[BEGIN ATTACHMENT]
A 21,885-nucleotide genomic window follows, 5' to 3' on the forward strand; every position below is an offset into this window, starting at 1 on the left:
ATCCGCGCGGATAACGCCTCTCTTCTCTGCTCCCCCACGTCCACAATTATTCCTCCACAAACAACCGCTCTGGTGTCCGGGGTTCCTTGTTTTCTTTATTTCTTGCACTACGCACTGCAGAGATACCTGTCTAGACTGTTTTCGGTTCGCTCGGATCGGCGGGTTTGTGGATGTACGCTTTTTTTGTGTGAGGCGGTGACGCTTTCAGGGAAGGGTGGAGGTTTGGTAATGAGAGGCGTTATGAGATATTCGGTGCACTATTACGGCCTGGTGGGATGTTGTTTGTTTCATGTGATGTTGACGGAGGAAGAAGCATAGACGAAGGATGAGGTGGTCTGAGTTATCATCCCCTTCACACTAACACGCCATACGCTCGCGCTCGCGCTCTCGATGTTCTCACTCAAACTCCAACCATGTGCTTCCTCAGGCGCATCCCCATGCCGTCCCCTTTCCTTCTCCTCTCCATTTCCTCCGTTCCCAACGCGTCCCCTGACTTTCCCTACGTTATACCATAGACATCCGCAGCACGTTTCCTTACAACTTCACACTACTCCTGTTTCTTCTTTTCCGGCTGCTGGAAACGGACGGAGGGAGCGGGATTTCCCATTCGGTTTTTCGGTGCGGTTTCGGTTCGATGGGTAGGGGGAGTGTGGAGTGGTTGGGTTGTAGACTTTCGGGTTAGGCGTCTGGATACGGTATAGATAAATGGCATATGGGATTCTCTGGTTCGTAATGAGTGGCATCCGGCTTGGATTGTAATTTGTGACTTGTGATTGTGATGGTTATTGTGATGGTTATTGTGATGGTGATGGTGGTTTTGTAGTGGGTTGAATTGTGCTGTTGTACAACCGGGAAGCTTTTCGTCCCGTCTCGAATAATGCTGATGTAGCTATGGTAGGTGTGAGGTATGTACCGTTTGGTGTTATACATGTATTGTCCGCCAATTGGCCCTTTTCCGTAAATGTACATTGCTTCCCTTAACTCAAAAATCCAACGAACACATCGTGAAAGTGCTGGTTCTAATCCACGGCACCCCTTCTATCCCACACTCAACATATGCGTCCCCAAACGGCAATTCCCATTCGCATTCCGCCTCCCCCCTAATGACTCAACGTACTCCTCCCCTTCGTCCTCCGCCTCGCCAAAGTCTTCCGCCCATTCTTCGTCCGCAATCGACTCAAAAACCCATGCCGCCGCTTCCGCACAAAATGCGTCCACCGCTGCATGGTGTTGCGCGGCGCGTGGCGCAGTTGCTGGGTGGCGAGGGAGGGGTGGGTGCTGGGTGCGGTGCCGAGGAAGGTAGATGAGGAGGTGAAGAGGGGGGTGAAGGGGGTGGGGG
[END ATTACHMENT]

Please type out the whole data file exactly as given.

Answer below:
A 21,885-nucleotide genomic window follows, 5' to 3' on the forward strand; every position below is an offset into this window, starting at 1 on the left:
ATCCGCGCGGATAACGCCTCTCTTCTCTGCTCCCCCACGTCCACAATTATTCCTCCACAAACAACCGCTCTGGTGTCCGGGGTTCCTTGTTTTCTTTATTTCTTGCACTACGCACTGCAGAGATACCTGTCTAGACTGTTTTCGGTTCGCTCGGATCGGCGGGTTTGTGGATGTACGCTTTTTTTGTGTGAGGCGGTGACGCTTTCAGGGAAGGGTGGAGGTTTGGTAATGAGAGGCGTTATGAGATATTCGGTGCACTATTACGGCCTGGTGGGATGTTGTTTGTTTCATGTGATGTTGACGGAGGAAGAAGCATAGACGAAGGATGAGGTGGTCTGAGTTATCATCCCCTTCACACTAACACGCCATACGCTCGCGCTCGCGCTCTCGATGTTCTCACTCAAACTCCAACCATGTGCTTCCTCAGGCGCATCCCCATGCCGTCCCCTTTCCTTCTCCTCTCCATTTCCTCCGTTCCCAACGCGTCCCCTGACTTTCCCTACGTTATACCATAGACATCCGCAGCACGTTTCCTTACAACTTCACACTACTCCTGTTTCTTCTTTTCCGGCTGCTGGAAACGGACGGAGGGAGCGGGATTTCCCATTCGGTTTTTCGGTGCGGTTTCGGTTCGATGGGTAGGGGGAGTGTGGAGTGGTTGGGTTGTAGACTTTCGGGTTAGGCGTCTGGATACGGTATAGATAAATGGCATATGGGATTCTCTGGTTCGTAATGAGTGGCATCCGGCTTGGATTGTAATTTGTGACTTGTGATTGTGATGGTTATTGTGATGGTTATTGTGATGGTGATGGTGGTTTTGTAGTGGGTTGAATTGTGCTGTTGTACAACCGGGAAGCTTTTCGTCCCGTCTCGAATAATGCTGATGTAGCTATGGTAGGTGTGAGGTATGTACCGTTTGGTGTTATACATGTATTGTCCGCCAATTGGCCCTTTTCCGTAAATGTACATTGCTTCCCTTAACTCAAAAATCCAACGAACACATCGTGAAAGTGCTGGTTCTAATCCACGGCACCCCTTCTATCCCACACTCAACATATGCGTCCCCAAACGGCAATTCCCATTCGCATTCCGCCTCCCCCCTAATGACTCAACGTACTCCTCCCCTTCGTCCTCCGCCTCGCCAAAGTCTTCCGCCCATTCTTCGTCCGCAATCGACTCAAAAACCCATGCCGCCGCTTCCGCACAAAATGCGTCCACCGCTGCATGGTGTTGCGCGGCGCGTGGCGCAGTTGCTGGGTGGCGAGGGAGGGGTGGGTGCTGGGTGCGGTGCCGAGGAAGGTAGATGAGGAGGTGAAGAGGGGGGTGAAGGGGGTGGGGG